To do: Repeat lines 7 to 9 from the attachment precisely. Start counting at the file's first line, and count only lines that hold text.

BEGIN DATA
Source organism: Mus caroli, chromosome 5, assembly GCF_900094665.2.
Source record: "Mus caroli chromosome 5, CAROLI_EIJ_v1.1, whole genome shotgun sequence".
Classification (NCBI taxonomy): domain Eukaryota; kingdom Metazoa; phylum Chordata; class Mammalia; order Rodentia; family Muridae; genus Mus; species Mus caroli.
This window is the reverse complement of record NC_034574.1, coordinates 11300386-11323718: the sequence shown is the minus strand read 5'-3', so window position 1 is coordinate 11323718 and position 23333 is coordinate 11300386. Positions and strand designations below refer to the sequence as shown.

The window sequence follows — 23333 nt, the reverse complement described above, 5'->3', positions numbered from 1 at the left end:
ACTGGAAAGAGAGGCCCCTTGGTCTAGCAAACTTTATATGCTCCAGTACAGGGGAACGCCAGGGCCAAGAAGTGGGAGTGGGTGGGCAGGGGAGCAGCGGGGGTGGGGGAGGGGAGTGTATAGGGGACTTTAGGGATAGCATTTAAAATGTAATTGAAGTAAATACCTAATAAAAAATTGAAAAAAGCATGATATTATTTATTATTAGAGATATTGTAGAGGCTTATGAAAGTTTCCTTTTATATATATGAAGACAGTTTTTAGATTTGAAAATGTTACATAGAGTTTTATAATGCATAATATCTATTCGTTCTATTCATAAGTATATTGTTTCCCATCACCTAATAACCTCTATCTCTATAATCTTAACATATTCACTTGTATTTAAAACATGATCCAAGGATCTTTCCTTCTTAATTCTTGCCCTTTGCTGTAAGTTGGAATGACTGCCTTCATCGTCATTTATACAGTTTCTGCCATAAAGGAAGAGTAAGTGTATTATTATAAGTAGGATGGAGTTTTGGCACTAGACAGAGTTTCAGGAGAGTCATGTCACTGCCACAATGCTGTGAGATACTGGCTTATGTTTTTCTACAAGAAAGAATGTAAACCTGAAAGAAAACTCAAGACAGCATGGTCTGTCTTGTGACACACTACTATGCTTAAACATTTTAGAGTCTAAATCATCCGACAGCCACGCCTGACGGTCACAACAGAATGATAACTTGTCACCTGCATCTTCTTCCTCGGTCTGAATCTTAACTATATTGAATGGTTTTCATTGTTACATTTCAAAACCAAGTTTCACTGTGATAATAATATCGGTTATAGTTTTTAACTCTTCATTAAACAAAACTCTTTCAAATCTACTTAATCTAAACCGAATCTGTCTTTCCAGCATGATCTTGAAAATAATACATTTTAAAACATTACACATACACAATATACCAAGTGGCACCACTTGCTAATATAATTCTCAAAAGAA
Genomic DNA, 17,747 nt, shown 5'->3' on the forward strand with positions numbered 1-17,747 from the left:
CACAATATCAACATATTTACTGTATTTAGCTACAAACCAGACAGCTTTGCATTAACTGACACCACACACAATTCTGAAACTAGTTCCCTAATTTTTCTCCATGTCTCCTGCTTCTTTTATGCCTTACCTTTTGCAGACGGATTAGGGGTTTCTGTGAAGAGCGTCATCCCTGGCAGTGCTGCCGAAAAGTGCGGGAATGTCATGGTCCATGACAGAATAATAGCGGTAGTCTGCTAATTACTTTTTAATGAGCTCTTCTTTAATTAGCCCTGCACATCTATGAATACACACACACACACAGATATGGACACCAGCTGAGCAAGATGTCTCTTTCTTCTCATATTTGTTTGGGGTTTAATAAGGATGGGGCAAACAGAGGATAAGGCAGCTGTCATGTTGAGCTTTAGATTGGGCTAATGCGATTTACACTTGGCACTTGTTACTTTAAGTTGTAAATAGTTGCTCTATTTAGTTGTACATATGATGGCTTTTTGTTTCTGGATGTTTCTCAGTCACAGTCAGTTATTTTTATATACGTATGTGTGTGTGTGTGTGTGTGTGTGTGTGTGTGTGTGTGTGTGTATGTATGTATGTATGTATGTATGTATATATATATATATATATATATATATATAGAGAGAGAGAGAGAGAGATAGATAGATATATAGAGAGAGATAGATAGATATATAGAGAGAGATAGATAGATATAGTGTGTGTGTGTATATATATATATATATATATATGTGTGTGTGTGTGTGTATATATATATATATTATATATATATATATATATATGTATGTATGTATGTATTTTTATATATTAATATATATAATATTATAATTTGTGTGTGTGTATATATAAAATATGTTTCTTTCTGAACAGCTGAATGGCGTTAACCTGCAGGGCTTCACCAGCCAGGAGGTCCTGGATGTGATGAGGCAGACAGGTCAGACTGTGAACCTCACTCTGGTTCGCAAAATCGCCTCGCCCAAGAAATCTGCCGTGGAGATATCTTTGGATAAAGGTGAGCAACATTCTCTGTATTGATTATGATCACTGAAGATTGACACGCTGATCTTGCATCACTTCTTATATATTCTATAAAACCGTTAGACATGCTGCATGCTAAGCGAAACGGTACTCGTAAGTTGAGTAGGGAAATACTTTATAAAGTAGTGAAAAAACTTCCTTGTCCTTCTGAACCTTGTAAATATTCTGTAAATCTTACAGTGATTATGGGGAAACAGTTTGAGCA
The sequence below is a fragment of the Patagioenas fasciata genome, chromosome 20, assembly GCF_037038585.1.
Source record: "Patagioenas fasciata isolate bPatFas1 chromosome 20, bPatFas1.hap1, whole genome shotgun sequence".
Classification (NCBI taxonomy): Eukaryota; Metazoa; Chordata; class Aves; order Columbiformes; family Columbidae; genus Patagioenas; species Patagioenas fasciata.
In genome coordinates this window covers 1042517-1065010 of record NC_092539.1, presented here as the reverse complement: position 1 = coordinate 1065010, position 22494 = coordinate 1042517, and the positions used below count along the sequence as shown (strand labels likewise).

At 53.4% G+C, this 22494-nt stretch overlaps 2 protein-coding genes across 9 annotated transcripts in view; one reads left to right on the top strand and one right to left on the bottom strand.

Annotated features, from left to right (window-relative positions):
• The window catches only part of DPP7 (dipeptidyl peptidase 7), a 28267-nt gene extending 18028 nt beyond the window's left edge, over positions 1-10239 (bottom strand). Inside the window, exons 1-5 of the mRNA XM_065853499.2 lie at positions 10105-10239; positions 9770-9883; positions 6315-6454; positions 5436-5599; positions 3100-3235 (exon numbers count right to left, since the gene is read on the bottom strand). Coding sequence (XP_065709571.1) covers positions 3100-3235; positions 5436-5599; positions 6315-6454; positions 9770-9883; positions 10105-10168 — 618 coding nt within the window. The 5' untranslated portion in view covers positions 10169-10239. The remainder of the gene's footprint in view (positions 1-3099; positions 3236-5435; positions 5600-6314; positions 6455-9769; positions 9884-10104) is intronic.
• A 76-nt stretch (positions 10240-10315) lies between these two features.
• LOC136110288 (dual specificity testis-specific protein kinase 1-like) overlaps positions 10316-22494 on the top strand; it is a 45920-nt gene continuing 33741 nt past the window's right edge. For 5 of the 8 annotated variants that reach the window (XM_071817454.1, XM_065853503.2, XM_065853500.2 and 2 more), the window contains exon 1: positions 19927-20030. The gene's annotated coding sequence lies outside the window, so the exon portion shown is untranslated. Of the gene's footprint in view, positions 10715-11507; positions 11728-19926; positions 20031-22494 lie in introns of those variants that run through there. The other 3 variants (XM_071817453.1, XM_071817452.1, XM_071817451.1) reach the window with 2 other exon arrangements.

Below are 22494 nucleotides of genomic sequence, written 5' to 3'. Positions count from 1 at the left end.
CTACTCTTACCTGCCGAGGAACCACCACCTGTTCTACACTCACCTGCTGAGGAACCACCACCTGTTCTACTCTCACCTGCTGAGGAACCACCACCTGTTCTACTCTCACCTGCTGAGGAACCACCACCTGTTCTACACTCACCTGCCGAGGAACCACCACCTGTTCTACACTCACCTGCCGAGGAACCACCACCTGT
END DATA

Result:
Genomic DNA, 17,747 nt, shown 5'->3' on the forward strand with positions numbered 1-17,747 from the left:
CACAATATCAACATATTTACTGTATTTAGCTACAAACCAGACAGCTTTGCATTAACTGACACCACACACAATTCTGAAACTAGTTCCCTAATTTTTCTCCATGTCTCCTGCTTCTTTTATGCCTTACCTTTTGCAGACGGATTAGGGGTTTCTGTGAAGAGCGTCATCCCTGGCAGTGCTGCCGAAAAGTGCGGGAATGTCATGGTCCATGACAGAATAATAGCGGTAGTCTGCTAATTACTTTTTAATGAGCTCTTCTTTAATTAGCCCTGCACATCTATGAATACACACACACACACAGATATGGACACCAGCTGAGCAAGATGTCTCTTTCTTCTCATATTTGTTTGGGGTTTAATAAGGATGGGGCAAACAGAGGATAAGGCAGCTGTCATGTTGAGCTTTAGATTGGGCTAATGCGATTTACACTTGGCACTTGTTACTTTAAGTTGTAAATAGTTGCTCTATTTAGTTGTACATATGATGGCTTTTTGTTTCTGGATGTTTCTCAGTCACAGTCAGTTATTTTTATATACGTATGTGTGTGTGTGTGTGTGTGTGTGTGTGTGTGTGTGTGTGTGTATGTATGTATGTATGTATGTATGTATATATATATATATATATATATATATATAGAGAGAGAGAGAGAGAGATAGATAGATATATAGAGAGAGATAGATAGATATATAGAGAGAGATAGATAGATATAGTGTGTGTGTGTATATATATATATATATATATATGTGTGTGTGTGTGTGTATATATATATATATTATATATATATATATATATATGTATGTATGTATGTATTTTTATATATTAATATATATAATATTATAATTTGTGTGTGTGTATATATAAAATATGTTTCTTTCTGAACAGCTGAATGGCGTTAACCTGCAGGGCTTCACCAGCCAGGAGGTCCTGGATGTGATGAGGCAGACAGGTCAGACTGTGAACCTCACTCTGGTTCGCAAAATCGCCTCGCCCAAGAAATCTGCCGTGGAGATATCTTTGGATAAAGGTGAGCAACATTCTCTGTATTGATTATGATCACTGAAGATTGACACGCTGATCTTGCATCACTTCTTATATATTCTATAAAACCGTTAGACATGCTGCATGCTAAGCGAAACGGTACTCGTAAGTTGAGTAGGGAAATACTTTATAAAGTAGTGAAAAAACTTCCTTGTCCTTCTGAACCTTGTAAATATTCTGTAAATCTTACAGTGATTATGGGGAAACAGTTTGAGCA
The sequence below is a fragment of the Patagioenas fasciata genome, chromosome 20, assembly GCF_037038585.1.